Animal Rights/Vegan Activists' Strategies Articles

Animal Well-Being: Simple, User-Friendly Vocabulary

From Marc Bekoff, Psychology Today / Animal Emotions
January 2023

Some words also are used to psychologically distance ourselves from other animals and help to reduce the cognitive dissonance some people feel when their words and actions don't align with their feelings.... A cheat sheet of words we should use when referring to nonhuman animals.

Black Bear
A black bear who regularly visited my mountain home for 3 years, often with her cubs.

Many words used to refer to nonhuman animals influence perception and attitudes.


  • Words used to refer to animals influence how we view them and our attitudes toward them, and often help to reduce cognitive dissonance.
  • Animals should be referred to as "who" or "whom" rather than "it," "that," or "which."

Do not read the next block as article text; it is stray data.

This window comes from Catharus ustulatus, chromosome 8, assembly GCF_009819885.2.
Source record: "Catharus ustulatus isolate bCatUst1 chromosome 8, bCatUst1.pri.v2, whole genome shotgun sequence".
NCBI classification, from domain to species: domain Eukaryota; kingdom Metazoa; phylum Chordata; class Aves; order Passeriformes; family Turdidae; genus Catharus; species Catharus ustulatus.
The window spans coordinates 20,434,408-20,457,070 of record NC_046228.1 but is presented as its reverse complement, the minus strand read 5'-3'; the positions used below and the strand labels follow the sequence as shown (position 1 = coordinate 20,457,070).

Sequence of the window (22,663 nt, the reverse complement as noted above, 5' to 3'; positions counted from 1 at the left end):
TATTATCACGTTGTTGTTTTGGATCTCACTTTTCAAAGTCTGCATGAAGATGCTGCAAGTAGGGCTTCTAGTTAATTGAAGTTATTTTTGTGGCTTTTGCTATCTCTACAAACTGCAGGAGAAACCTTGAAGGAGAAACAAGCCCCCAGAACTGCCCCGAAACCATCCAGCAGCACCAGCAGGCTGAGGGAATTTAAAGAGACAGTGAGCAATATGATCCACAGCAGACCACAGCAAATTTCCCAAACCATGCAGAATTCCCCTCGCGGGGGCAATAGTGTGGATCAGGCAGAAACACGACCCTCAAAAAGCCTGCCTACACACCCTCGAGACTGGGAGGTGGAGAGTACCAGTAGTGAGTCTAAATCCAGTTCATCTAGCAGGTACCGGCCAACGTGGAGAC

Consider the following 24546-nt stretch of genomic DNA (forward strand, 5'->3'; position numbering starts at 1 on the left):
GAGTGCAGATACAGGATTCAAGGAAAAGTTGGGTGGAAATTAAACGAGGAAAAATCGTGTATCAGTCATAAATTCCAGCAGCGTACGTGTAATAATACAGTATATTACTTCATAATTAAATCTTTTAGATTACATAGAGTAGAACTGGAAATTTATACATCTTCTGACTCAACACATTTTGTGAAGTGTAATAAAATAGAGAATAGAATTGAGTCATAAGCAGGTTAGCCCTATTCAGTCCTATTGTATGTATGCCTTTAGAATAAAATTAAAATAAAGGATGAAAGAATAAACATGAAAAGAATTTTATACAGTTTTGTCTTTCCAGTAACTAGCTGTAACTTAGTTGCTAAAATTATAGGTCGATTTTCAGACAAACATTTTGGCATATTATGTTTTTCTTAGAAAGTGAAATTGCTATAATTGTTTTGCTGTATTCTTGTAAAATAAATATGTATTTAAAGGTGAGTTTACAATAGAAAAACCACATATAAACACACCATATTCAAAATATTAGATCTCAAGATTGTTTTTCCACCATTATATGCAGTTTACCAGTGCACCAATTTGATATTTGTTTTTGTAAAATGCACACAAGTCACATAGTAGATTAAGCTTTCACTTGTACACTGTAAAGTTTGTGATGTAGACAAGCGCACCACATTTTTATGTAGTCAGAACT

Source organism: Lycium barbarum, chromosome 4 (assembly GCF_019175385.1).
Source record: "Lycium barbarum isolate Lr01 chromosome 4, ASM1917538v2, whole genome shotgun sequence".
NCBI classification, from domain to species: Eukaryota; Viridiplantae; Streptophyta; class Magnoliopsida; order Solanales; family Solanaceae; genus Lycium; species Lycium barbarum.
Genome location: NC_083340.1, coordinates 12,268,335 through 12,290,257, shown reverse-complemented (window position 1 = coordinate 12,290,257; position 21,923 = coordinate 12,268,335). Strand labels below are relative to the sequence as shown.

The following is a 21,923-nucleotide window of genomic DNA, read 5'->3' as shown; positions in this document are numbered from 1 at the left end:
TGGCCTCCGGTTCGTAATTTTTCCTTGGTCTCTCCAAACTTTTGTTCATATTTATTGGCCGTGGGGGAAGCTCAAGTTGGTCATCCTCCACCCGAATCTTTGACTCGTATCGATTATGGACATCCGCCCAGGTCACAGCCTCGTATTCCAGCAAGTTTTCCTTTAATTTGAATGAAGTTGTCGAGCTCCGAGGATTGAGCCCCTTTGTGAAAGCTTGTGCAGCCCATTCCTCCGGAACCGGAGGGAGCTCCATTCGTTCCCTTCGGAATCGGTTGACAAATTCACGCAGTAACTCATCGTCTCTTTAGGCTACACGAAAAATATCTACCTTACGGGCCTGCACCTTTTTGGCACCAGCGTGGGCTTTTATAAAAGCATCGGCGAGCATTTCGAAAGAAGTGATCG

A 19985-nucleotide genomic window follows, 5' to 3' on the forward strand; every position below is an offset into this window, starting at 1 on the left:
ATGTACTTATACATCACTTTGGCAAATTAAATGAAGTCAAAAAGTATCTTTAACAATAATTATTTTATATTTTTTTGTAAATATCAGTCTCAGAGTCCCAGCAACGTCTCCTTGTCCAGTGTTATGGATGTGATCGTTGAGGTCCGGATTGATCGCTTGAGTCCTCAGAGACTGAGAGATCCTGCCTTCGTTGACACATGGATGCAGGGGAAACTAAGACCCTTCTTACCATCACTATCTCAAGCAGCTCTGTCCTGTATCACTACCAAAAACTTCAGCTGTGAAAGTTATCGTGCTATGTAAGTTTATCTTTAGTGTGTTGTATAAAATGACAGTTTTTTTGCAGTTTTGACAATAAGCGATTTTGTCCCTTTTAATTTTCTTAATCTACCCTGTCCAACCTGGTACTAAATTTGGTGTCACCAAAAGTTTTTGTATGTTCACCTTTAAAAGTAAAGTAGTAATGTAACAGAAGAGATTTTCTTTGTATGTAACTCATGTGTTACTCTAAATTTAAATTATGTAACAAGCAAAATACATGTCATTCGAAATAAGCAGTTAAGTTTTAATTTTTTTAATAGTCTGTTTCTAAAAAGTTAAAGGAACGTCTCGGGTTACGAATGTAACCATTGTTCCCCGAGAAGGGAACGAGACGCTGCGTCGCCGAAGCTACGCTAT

• When people use a misnomer, gently correct them and explain why; this can lead to fruitful discussions about animal–human relationships.

Last week, a well-known writer (Paul) sent me the following email:

Dear Dr. Bekoff: I read your essays about our attitudes toward animals and while I do not always agree with your views, I decided that my New Year's resolution would be from now on to refer to animals as if they are humans, using the proper pronouns and other words to make it clear that I have changed my ways and attitudes. Might you have the time to pen a lexicon of words that you think are appropriate?

Paul's email came at the right time because I had been thinking about how the words we use to refer to nonhuman animals (animals) influence how we view them, our attitudes toward them, and how we treat them, and also can feed into speciesist proclivities such as some animals don't suffer as much as others or aren't as intelligent.

There aren't degrees of sentience, and intelligence doesn't really factor into suffering.


Please read the ENTIRE ARTICLE HERE.


Red Fox
A red fox who often hung out around my home.

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